Working in fashion as a plus size woman can be difficult: Not only because fashion is a difficult industry, but because of the sizeism that is prevalent in society at large. For these reasons, Refinery29 writer and plus size blogger Liz Black's "What Is Sample Size?" editorial for intersectional media platform You Do You is calling out sample sizes in the industry. Along the way, she is illustrating the problem with only producing clothing in the smallest sizes possible, while representing the day to day issues so many plus size women — and even women slightly larger than what is considered "average" at a size 12/14 — deal with on the daily.
The shoot takes on the weight and body prejudices evident in sample sizing at full-throttle. In collaboration with You Do You, Black put (or attempted to put) her size 14 body in sample sizes from brands across the industry. The contrast between her "average" American body and the fashion world's sizing norm is unsettling, leaving us to ask: Who are the people meant to buy these clothes? After all, the majority of the American market simply isn't represented by sample sizes in 0 or 00.
Black's struggle to fit into these garments is representative of both an industry that's seemingly unwilling to change and the women who are taught to feel shame for not fitting into the mold. The images are striking, and serve as proof that the problem isn't plus size bodies — or, specifically, plus size women. The problem is an exclusionary sizing system.
Whether we're talking fast fashion or high end goods, being surrounded by clothes that don't fit you can be emotionally taxing. From my personal experiences working in retail, knowing that I didn't fit into the clothing around me made me feel like a fraud — even though my passion for the world of style was more pronounced than it is for many. To only be able to make, or be surround by, clothing in sizes 0 or 00 at a size 14 or above must be harder still.
Such a person would be forced to see and feel the clothing size that the world considers "ideal" constantly, only to compare it against their own frame — a frame that doesn't look like that, has never looked like that, and will probably never look like that.
Outside of the fashion industry, such contrasts still remain. As You Do You pointed out in the article accompanying the shoot, 67 percent of U.S. women wear a size 14 or larger. While the plus size fashion industry is seemingly trying to make its way into the mainstream, the primary representation we see for ourselves in fashion is of tall, thin, often white, and always exceptionally beautiful women.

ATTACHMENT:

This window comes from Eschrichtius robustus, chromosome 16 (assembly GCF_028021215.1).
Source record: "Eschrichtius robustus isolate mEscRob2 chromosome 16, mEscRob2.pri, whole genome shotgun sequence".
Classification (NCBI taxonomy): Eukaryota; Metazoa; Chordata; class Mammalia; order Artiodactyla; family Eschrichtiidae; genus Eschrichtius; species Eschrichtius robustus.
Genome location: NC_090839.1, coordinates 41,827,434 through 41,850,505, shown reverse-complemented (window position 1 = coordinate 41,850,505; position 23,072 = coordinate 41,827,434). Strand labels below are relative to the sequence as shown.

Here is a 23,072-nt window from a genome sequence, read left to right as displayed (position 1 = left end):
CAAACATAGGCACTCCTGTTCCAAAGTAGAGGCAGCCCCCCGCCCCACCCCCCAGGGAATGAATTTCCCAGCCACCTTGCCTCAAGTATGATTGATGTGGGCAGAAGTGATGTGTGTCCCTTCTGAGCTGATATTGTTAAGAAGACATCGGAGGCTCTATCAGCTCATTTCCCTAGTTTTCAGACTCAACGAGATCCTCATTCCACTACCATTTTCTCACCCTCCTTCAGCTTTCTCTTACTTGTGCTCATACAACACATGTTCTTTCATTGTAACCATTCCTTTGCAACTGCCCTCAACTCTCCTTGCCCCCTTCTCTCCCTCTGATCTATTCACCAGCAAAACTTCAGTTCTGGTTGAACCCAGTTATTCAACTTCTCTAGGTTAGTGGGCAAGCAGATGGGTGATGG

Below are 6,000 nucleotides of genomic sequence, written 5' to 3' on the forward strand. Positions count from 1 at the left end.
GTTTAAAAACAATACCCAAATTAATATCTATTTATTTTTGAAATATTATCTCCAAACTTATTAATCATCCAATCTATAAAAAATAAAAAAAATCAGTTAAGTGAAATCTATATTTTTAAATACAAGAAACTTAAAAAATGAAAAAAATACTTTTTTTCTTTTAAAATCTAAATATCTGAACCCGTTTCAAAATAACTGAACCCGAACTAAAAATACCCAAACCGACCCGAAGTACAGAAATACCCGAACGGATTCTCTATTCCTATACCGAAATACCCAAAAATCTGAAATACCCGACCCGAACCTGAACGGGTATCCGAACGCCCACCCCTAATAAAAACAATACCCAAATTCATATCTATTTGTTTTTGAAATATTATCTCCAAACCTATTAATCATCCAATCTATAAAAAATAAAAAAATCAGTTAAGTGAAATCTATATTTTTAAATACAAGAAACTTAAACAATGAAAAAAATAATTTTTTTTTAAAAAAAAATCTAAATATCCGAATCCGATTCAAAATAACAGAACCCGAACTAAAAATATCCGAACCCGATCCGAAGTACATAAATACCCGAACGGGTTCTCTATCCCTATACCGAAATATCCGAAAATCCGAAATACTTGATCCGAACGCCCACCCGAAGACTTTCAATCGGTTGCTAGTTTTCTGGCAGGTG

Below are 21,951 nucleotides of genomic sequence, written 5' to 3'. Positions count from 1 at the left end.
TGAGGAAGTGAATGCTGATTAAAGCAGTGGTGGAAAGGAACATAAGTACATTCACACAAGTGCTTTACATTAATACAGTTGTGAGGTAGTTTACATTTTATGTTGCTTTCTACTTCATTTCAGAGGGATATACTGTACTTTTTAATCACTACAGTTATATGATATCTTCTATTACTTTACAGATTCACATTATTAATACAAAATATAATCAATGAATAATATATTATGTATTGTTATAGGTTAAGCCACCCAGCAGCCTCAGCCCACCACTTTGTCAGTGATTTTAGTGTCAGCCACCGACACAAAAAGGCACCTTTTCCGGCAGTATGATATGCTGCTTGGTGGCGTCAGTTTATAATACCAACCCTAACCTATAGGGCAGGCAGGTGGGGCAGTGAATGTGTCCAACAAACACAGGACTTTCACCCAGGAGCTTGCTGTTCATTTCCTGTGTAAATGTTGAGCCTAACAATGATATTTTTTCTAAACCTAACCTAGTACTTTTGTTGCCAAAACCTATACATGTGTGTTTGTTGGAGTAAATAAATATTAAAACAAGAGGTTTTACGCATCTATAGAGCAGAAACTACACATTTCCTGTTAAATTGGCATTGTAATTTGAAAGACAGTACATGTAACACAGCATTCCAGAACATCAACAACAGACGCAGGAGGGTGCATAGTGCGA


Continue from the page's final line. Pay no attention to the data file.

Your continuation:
This has been the standard for a long time. But thankfully, albeit slowly, the world can hopefully start to see things a little differently through shoots like these. At the very least, women sizes 14 or larger can see themselves represented in ways they never have been previously.
I spoke to Black, the creator and model of this project, via email about her personal relationship with fashion, body positivity, and why fashion needs to embrace body positivity to its full extent — rather than as a tagline on Instagram campaigns alone.
When asked what she wants to see from the sartorial world in the future, her answer left nothing and nobody out: "Greater representation for a variety of body types, ages, ethnicities, and abilities. I am personally focusing on size inclusivity as I have been covering plus size fashion for more than five years now, and it is a subject that is clearly dear to me."
She adds that "people of ALL different sizes struggle with body image, and seeing homogeneous runways and campaigns [is] not helping anyone, but diversity does help. The 'exclusive' fashion industry is an antiquated concept; the future is in inclusion."
Black's body positivity focuses on "everyone, not just those above a certain size. It's the embracing of our own bodies, 'imperfections' and all, and accepting that we are how we are." This shoot, however, seems to pointedly call out an industry that often alienates those over a certain size. As both a consumer and a writer, Black notes that she sees the negative effects of sample sizes daily.
"We're seeing the effects on a fairly frequent basis — Leslie Jones, Dascha Polanco, Melissa McCarthy, and many other non-sample size celebs have been very vocal about their issues finding designers to fit them. By having only one size available in their samples, designers are completely unable to dress any woman above a very tiny size, limiting them to who they can work with."
She continues, "Even past that, the effects are felt. One size sample sizes force homogeneous runways, which lack inclusivity and representation. Representation is so important, and a variety of body types deserve to be represented in all levels of fashion — from couture runways to mass marketers."
What Black says undoubtedly makes sense: Whether size M, 6X, or anything and everything in between and beyond, most sizes are not seen in fashion weeks, mainstream magazines, or in fashion houses' standardized sizing. The exclusion is felt by most of us, when, as Black says, everyone deserves to be represented and catered to through style.